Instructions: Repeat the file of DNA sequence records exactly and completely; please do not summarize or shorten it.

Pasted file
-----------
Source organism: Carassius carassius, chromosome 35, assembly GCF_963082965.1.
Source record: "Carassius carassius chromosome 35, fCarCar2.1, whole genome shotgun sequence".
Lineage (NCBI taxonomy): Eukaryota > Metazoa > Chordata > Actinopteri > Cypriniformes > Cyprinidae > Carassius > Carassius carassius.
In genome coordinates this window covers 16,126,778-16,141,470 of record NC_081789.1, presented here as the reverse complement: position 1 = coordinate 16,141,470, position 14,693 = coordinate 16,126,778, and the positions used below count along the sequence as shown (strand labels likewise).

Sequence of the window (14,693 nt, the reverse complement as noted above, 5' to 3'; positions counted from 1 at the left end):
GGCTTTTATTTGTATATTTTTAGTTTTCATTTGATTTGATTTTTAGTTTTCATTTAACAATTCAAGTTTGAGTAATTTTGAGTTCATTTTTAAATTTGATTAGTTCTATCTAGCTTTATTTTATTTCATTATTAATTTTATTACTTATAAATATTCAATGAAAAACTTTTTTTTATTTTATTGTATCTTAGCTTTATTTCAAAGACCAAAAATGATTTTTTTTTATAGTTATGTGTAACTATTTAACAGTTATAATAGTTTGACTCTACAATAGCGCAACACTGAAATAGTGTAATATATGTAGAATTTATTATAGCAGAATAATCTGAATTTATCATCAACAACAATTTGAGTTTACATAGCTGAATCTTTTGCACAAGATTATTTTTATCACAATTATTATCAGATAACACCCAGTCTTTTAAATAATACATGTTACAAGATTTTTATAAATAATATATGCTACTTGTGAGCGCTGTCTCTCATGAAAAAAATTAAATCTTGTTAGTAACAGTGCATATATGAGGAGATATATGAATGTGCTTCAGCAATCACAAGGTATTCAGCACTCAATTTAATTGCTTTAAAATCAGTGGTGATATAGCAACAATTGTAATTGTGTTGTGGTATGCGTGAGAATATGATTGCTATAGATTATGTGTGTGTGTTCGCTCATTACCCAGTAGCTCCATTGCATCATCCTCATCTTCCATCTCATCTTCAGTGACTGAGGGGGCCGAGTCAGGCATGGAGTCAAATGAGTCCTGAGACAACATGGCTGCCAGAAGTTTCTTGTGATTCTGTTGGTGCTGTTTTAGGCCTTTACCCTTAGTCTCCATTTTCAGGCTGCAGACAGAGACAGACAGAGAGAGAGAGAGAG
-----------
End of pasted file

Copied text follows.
Source organism: Carassius carassius, chromosome 35, assembly GCF_963082965.1.
Source record: "Carassius carassius chromosome 35, fCarCar2.1, whole genome shotgun sequence".
Lineage (NCBI taxonomy): Eukaryota > Metazoa > Chordata > Actinopteri > Cypriniformes > Cyprinidae > Carassius > Carassius carassius.
In genome coordinates this window covers 16,126,778-16,141,470 of record NC_081789.1, presented here as the reverse complement: position 1 = coordinate 16,141,470, position 14,693 = coordinate 16,126,778, and the positions used below count along the sequence as shown (strand labels likewise).

Sequence of the window (14,693 nt, the reverse complement as noted above, 5' to 3'; positions counted from 1 at the left end):
GGCTTTTATTTGTATATTTTTAGTTTTCATTTGATTTGATTTTTAGTTTTCATTTAACAATTCAAGTTTGAGTAATTTTGAGTTCATTTTTAAATTTGATTAGTTCTATCTAGCTTTATTTTATTTCATTATTAATTTTATTACTTATAAATATTCAATGAAAAACTTTTTTTTATTTTATTGTATCTTAGCTTTATTTCAAAGACCAAAAATGATTTTTTTTTATAGTTATGTGTAACTATTTAACAGTTATAATAGTTTGACTCTACAATAGCGCAACACTGAAATAGTGTAATATATGTAGAATTTATTATAGCAGAATAATCTGAATTTATCATCAACAACAATTTGAGTTTACATAGCTGAATCTTTTGCACAAGATTATTTTTATCACAATTATTATCAGATAACACCCAGTCTTTTAAATAATACATGTTACAAGATTTTTATAAATAATATATGCTACTTGTGAGCGCTGTCTCTCATGAAAAAAATTAAATCTTGTTAGTAACAGTGCATATATGAGGAGATATATGAATGTGCTTCAGCAATCACAAGGTATTCAGCACTCAATTTAATTGCTTTAAAATCAGTGGTGATATAGCAACAATTGTAATTGTGTTGTGGTATGCGTGAGAATATGATTGCTATAGATTATGTGTGTGTGTTCGCTCATTACCCAGTAGCTCCATTGCATCATCCTCATCTTCCATCTCATCTTCAGTGACTGAGGGGGCCGAGTCAGGCATGGAGTCAAATGAGTCCTGAGACAACATGGCTGCCAGAAGTTTCTTGTGATTCTGTTGGTGCTGTTTTAGGCCTTTACCCTTAGTCTCCATTTTCAGGCTGCAGACAGAGACAGACAGAGAGAGAGAGAGAG